Iolani Palace closed all weekend after break-in

Laura Theielen
Laura Theielen
Akahi Nui
Akahi Nui

By Diane Ako - bio | email

HONOLULU (KHNL) -- Iolani Palace is closed this weekend after a break in at the palace Friday night pits an anti-government group against the state. About two dozen people are in jail Saturday night for that. The scuffle has sparked another issue: Honolulu police are under fire tonight after some in the public accuse officers of not doing enough to help a woman assaulted in that break in.

This is what greeted visitors on Saturday: chains around the gates of Iolani Palace. Alison Meyer is from New York. She was hoping to see the palace before she leaves, but it appears that won't happen. "That was our plan this morning to come to the palace, check things out. This is the only palace in the US, but here we are, standing on the outside, looking in the gate. It was disappointing."

The state closed the palace this weekend after a native Hawaiian sovereignty group briefly took control of the grounds of the palace Friday afternoon at around 4:30 p.m. Some four hours later, state sheriffs arrived and, with the help of Honolulu police, started arresting people. State Department of Land and Natural Resources director Laura Theielen described what happened. "We came to the property, unlocked the gates, and arrested in excess of 20 people."

Law enforcement arrested about 2 dozen protesters. "We intend to bring charges," warned Theielen. Chopper 8 is over the only royal palace in the country, now closed as the state investigates Friday night's break in. Theielen detailed the work ahead. "We are going to close the palace grounds and the palace through the weekend. We need to look through the property and building to determine if anything was damaged."

A 67 year old retired construction worker claims to head the group Kingdom of Hawaii. "I hold a clear title everything," insisted Akahi Nui, self-proclaimed King of Hawaii, speaking with a thick accent to reporters at a press conference outside the closed gates on Saturday.

A female palace worker accuses the group of assaulting her during the takeover on Friday. Akahi Nui denies it and told reporters the woman was drunk. "She said we hit her. We don't hit nobody. We are not violence people."

The woman also says a Honolulu policeman would not help her, because the federal property is not his jurisdiction. Kippen de Alba Chu, Executive Director of Iolani Palace, said in a statement he is "outraged that a native Hawaiian group would choose this type of behavior, in the presence of an historic, treasured landmark such as Iolani Palace. I personally witnessed one of our staff members being physically assaulted by a member of the Kingdom of Hawaii Nation. ...A police officer standing by did nothing to help her, saying that it was not his jurisdiction. At one point during the evening the alarms went off in the barracks building and our security staff called 911. They were told it was not 911's jurisdiction and to call the state. This extraordinary landmark and the people who care for it deserve every protection the state and our local police force can muster."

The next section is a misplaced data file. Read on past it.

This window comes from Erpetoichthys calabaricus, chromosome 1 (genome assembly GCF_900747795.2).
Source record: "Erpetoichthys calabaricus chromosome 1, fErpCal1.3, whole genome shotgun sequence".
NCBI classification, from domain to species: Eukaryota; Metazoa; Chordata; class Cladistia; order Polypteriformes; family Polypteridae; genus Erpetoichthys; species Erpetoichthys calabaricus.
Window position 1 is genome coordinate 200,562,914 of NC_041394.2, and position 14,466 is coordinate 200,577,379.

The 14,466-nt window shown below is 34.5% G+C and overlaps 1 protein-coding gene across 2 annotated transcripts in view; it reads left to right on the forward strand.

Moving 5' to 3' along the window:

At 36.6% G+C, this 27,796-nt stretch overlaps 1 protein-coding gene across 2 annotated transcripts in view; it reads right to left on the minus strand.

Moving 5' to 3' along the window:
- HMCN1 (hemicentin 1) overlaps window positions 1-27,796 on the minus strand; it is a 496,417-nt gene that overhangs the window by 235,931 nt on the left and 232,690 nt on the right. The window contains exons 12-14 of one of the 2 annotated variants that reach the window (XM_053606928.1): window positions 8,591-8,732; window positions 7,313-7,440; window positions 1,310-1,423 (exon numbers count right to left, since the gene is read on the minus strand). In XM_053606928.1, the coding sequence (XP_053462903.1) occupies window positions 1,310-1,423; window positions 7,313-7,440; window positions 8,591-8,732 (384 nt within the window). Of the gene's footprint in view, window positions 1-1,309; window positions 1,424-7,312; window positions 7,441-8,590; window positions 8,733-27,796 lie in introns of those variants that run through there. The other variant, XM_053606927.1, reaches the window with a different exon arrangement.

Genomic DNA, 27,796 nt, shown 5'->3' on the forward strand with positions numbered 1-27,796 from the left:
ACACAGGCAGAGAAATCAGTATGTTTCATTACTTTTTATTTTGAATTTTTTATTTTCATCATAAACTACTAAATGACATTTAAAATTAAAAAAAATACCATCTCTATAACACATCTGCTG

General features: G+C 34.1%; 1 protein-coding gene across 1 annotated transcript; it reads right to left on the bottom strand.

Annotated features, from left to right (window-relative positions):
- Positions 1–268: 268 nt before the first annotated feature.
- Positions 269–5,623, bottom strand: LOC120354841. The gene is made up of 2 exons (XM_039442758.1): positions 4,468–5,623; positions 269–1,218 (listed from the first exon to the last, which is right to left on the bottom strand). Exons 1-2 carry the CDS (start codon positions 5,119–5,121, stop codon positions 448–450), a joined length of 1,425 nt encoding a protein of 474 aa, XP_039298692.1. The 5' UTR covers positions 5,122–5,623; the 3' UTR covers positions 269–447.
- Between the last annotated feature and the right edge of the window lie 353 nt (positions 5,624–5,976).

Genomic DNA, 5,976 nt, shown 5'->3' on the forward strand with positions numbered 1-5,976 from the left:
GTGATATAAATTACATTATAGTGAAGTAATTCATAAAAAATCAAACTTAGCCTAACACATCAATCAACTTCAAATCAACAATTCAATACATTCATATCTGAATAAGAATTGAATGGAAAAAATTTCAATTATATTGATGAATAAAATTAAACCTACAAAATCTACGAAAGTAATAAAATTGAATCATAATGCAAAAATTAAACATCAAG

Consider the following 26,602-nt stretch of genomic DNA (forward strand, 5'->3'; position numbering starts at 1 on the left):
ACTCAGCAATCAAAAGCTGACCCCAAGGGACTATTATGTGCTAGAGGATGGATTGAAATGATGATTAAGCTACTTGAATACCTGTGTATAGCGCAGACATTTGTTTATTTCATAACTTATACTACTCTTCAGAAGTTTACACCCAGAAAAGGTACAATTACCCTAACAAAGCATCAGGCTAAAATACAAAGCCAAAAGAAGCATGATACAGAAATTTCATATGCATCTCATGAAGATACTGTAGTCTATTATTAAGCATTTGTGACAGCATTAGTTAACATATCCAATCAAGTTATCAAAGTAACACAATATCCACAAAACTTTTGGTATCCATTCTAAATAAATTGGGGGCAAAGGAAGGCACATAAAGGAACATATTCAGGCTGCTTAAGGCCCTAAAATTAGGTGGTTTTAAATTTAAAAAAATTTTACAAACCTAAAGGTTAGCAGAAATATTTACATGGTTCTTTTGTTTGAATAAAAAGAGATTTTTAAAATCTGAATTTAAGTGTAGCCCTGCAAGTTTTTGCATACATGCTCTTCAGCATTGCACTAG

Honolulu police chief Boisse Correa issued a rebuttal statement on Saturday defending his officers. "HPD's position has always been to provide full support for any law enforcement agency that requests it. The individuals who were arrested had clearly violated the law. In this instance, our assistance was requested by the Department of Public Safety, which was assisting the Department of Land and Natural Resources, the agency that is responsible for security of Iolani Palace. As a result of the request, I authorized that all necessary resources be provided. The actions taken by our officers last night were appropriate. Although no formal complaint has been made, I am aware of the allegations regarding our initial response and have directed that an internal review be conducted."

This was the second time a sovereignty group locked the palace gates this year. The group called Hawaiian Kingdom Government occupied the grounds on April 30,2008. In regards to that break in, de Alba Chu said in a statement, "As a matter of historical record, we wish to point out that the original seat of government of the Hawaiian Kingdom was NOT Iolani Palace. The Palace was the royal RESIDENCE. Government activities were carried out in the original Courthouse (now demolished), then later in Aliiolani Hale.

Claiming that Iolani Palace was the seat of government actually supports those who overthrew the Hawaiian kingdom. It was they who intentionally renamed the Palace to be their "Executive Building" to show that by seizing this symbolic structure and utilizing it for mere offices and meeting rooms, they were now in control, and the alii were powerless. The Provisional Government (Jan. 1893-July 1894) and later the government of the Republic of Hawaii (July 1894-Aug. 1898) worked openly to wipe out physical vestiges of the alii in the Palace by auctioning off its contents, thus further cementing the perception of the Palace as a purely government building."

This takeover occurred on the Statehood Day holiday, which commemorates Hawaii becoming a state.